Johannesburg - National Union of Metalworkers of SA (Numsa) general secretary Irvin Jim wants to take control of Cosatu, the SACP charged on Thursday.
Jim had hoped to take over from Zwelinzima Vavi as general secretary of the Congress of SA Trade Unions, if Vavi was appointed as African National Congress deputy president, said SA Communist Party deputy secretary Solly Mapaila.
He told reporters in Johannesburg that Jim had tried, in the run-up to the ANC's elective conference in Mangaung last December, to lobby President Jacob Zuma to install Vavi as ANC deputy president. Businessman Cyril Ramaphosa was elected instead.
As a result, Jim had become determined to split Cosatu and lead a break-away, said Mapaila.
He said Jim had accused the SACP and ANC of dividing Cosatu, while it was he who was dividing the federation.
"It is the Jim-Numsa leadership clique that, since the beginning of this year, has openly been proclaiming a rupture in Cosatu," said Mapaila.
Vavi was placed on special leave in August for having an affair with a junior employee.
Nine of Cosatu's 19 affiliates subsequently called for a special national congress, however its president Sidumo Dlamini said Vavi did not feature in their reasons for calling for the special congress.
Numsa has lodged an application in the High Court in Johannesburg challenging Vavi's suspension. Cosatu has asked it to withdraw the action.
Vavi has lodged papers asking to be added as an applicant. He wants final relief to review and set aside the decision to suspend him.
Last month, Numsa confirmed that it was debating whether to leave Cosatu, which would in effect mean leaving Cosatu's tripartite alliance with the ANC and the SACP.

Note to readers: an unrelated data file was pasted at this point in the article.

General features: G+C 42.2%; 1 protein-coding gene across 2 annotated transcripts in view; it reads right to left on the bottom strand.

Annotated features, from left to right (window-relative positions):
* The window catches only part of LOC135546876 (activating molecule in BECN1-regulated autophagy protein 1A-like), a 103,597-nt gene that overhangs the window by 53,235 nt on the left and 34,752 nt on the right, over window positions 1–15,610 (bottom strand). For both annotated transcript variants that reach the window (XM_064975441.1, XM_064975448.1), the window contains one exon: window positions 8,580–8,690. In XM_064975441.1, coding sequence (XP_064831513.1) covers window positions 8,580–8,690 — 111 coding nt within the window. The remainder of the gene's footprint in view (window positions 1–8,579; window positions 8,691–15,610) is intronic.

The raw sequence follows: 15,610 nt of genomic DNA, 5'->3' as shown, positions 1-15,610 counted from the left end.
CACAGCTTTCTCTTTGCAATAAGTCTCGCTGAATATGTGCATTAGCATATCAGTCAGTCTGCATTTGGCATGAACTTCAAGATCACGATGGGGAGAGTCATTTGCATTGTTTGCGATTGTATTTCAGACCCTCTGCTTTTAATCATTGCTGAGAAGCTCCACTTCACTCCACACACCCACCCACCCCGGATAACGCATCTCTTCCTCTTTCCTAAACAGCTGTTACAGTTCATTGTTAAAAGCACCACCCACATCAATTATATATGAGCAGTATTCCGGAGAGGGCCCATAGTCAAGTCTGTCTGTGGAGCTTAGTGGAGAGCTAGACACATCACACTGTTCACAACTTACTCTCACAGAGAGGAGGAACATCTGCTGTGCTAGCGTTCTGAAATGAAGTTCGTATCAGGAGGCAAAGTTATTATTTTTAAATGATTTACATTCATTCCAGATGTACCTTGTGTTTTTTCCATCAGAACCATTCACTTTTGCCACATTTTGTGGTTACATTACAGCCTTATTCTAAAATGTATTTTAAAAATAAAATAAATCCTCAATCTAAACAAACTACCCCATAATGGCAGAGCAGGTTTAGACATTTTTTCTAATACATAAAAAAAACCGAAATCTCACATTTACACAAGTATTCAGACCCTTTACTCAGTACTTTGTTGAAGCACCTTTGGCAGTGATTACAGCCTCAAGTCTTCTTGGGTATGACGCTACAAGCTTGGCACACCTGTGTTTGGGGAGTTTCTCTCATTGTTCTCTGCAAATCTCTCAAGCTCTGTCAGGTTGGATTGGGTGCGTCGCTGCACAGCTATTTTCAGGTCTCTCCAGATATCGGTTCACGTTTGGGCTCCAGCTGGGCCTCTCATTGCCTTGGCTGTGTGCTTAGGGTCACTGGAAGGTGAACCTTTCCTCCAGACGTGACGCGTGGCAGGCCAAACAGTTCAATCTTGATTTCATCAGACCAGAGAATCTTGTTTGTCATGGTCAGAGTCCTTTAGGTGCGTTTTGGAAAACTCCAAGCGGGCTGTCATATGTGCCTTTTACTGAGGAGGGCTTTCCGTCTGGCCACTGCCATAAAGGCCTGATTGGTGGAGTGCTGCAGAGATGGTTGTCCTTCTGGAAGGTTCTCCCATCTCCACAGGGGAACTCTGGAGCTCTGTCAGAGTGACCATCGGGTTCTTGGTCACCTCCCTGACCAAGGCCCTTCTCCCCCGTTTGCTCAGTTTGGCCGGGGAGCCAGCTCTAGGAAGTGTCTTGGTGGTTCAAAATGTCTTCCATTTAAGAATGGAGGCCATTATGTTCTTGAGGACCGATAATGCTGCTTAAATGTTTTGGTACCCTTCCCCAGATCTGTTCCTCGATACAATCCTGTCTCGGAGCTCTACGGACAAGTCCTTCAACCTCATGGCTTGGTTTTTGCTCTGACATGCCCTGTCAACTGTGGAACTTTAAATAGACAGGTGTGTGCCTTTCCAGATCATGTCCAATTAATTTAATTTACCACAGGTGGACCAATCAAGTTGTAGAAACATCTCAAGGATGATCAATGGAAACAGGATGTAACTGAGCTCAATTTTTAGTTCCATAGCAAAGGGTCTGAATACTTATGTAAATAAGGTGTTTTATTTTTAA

Jim said Numsa was being isolated by the ANC and the SACP after coming to Vavi's defence. Cosatu has resolved to probe Numsa's conduct.
On Thursday, Mapaila said Jim and his group had split Cosatu on a for or against Vavi platform, instead of working to ensure that Cosatu's internal disciplinary and mediation processes were fair.
He described Jim as a bully who sought to drive wedges wherever possible.
"Anyone who does not agree with his factional positions 100 percent is presented as the enemy."
On Tuesday, Jim said Numsa had a problem with the SACP under general secretary Blade Nzimande, who is also higher education minister.
"Numsa currently cannot deny that it has fundamental philosophical, ideological and political problems with the SACP under Blade Nzimande," he said.
At the weekend, Nzimande called for lifestyle audits into Jim and his deputy Karl Cloete.
Numsa, in turn, called for lifestyle audits of members of the ANC's national executive committee, including Nzimande.
The pair accused Nzimande and his deputy Jeremy Cronin of turning the SACP into an impotent and "hollow, monopoly-capitalist front".
Mapaila said Jim had portrayed the position of the SACP on the National Development Plan as a "sell-out".
He said there was no hatred between him and Jim.
"I am a fighter. I do not hate. I was prepare to die for many people, how could I hate him?... It is now that he had acted anti-party."
Mapaila said the SACP's leadership was prepared to be subjected to lifestyle audits.
"SACP general secretary 1/8Blade Nzimande 3/8 was the first within our movement to undergo an independent lifestyle audit by February 6, 2008. The SACP remains committed to the perpetual continuation of this accountability."
Mapaila called on workers to take responsibility for the revolution.
"We need unity, but discipline is fundamental. We particularly call upon Numsa members not to be misled and be driven to the sidelines of our alliance revolution."
Numsa will hold a special national congress in Boksburg from December 13 to 16.